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S.S. Bargava and ors. Vs. Allahabad Polytechnic and anr. - Court Judgment

LegalCrystal Citation
SubjectLabour and Industrial
CourtAllahabad High Court
Decided On
Judge
Reported in(1975)ILLJ1All
AppellantS.S. Bargava and ors.
RespondentAllahabad Polytechnic and anr.
Excerpt:
.....recommended by the pay rationalisation committee and accepted by government for corresponding posts in government polytechnics. the plaintiffs became entitled to the new scales recommended by the pay rationalisation committee and accepted by the government with regard to the staff of the government polytechnic and they were similarly entitled to the fixation of their present emoluments on the basis of the conditions laid down in the first g. 5107-20/ie35-x-81 may, 1967. the said circular lays down 'the new pay scales recommended by the pay rationalisation committee and finally accepted by the governments for the correspondent posts in government polytechnics will apply to the staff at aided polytechnics with effect from december 13, 1965.'the said circular does not seem to have any..........initial pay of a government servant in the new scales of pay shall be fixed with reference to his present emoluments.then it lays down how the present emoluments shall be fixed. in clause (6) of paragraph 2 of the said g.o. it is laid down that ''dearness allowance (including dearness pay) and personal pay in lieu of cost of living allowance which would be admissible at the rates in force on march 31, 1961 will be taken into account in arriving at the present emoluments of the government servants concerned.' the second g.o. dated 12-7-1966 lays down 'that the governor has been pleased to order that with effect from january 1, 1966, the staff of the aided polytechnics may be allowed the same pay scales and rates of d. a. as have been recommended by the pay rationalisation committee and.....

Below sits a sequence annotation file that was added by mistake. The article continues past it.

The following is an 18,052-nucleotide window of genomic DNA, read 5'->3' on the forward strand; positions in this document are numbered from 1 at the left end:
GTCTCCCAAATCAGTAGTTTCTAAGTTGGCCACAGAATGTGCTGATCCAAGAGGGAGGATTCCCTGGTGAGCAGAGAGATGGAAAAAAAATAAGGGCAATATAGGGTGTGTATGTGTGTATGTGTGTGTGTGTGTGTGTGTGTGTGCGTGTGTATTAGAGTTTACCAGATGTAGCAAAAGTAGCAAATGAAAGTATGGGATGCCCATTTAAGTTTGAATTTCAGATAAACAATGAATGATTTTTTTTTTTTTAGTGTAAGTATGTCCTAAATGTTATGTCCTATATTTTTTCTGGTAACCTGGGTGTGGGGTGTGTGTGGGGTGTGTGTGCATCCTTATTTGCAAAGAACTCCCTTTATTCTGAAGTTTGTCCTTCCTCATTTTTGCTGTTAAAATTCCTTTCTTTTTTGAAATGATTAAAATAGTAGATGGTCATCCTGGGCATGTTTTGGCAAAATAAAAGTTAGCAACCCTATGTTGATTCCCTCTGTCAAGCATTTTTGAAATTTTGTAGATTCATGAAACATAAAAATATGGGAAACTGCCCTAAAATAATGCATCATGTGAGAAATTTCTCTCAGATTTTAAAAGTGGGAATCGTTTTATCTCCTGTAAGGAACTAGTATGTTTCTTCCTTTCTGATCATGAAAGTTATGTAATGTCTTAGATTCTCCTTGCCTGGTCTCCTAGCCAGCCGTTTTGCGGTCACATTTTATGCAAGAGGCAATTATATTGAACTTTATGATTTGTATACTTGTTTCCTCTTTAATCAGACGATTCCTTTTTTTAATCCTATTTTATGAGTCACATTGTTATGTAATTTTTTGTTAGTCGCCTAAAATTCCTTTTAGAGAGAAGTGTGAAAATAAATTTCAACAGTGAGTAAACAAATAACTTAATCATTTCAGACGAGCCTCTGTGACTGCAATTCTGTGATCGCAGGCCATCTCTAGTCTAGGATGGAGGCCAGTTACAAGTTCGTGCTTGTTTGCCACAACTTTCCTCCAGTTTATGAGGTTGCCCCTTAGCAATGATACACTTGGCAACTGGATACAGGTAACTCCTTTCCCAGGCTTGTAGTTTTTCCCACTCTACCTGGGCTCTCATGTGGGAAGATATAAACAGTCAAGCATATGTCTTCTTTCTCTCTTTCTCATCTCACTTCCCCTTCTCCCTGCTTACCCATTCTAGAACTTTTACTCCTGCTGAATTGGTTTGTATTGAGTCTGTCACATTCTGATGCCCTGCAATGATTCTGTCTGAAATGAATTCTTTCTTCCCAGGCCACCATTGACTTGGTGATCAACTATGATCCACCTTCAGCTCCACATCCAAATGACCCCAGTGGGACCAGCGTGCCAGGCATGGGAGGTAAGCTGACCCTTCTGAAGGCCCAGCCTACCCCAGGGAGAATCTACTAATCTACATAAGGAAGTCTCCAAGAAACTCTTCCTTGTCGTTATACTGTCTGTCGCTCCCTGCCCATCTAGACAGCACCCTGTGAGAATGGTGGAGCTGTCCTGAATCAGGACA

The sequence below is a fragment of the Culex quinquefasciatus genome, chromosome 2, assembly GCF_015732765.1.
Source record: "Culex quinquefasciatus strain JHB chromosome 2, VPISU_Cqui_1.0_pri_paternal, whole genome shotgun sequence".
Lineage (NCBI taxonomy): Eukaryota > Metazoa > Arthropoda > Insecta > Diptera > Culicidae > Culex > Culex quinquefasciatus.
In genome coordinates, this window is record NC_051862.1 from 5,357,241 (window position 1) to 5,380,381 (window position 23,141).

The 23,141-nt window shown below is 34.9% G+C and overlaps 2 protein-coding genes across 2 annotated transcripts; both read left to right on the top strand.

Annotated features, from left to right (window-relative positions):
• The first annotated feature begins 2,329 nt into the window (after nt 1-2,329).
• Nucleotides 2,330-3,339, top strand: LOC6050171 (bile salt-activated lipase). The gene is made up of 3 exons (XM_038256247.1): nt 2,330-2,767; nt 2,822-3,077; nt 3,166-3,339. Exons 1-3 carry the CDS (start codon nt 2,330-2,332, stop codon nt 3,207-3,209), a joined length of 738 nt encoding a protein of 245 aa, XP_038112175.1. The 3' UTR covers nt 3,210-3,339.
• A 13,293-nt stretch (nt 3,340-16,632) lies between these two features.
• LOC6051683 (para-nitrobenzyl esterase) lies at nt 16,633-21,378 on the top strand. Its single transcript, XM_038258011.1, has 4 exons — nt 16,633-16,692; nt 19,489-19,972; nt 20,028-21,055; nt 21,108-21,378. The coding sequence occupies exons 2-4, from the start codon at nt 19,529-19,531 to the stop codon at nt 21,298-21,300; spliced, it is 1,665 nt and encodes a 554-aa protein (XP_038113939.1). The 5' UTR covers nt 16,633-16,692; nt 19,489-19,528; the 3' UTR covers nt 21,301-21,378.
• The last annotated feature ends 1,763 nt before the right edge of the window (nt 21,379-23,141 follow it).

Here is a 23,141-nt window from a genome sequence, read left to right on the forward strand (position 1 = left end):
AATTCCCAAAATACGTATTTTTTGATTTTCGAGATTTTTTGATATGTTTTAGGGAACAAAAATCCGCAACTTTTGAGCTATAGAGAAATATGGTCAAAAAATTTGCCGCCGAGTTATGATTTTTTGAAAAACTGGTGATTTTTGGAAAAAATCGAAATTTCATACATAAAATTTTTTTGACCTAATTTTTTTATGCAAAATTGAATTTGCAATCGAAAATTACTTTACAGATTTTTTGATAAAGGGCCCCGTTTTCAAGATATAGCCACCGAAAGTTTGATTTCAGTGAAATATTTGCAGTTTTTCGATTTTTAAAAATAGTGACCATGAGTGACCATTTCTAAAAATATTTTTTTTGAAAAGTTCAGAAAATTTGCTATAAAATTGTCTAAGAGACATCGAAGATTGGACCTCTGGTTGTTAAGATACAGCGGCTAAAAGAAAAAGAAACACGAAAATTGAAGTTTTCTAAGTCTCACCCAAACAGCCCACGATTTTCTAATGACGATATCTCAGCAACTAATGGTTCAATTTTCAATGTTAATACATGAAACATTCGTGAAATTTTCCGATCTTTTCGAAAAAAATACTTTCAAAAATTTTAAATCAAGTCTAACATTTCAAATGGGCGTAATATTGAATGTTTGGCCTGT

Judgment:

M.P. Mehrotra, J.

1. This is the plaintiff's second appeal. The trial Court decreed the suit but the lower appellate Court has dismissed the suit. The plaintiffs sued for declaration that the fixation of the grade and scale of pay and dearness allowance made by the defendants in pursuance of G.O. No. 2113 ED-XVIII-D dated 8-13-1967 whereby the emoluments of the plaintiffs were sought to be reduced, was null and void and ineffective and that the plaintiffs were entitled to the grade and scale of pay and to the dearness allowance in accordance with G.O. No. G-a263/X-l43-1965 dated 28-2-1966.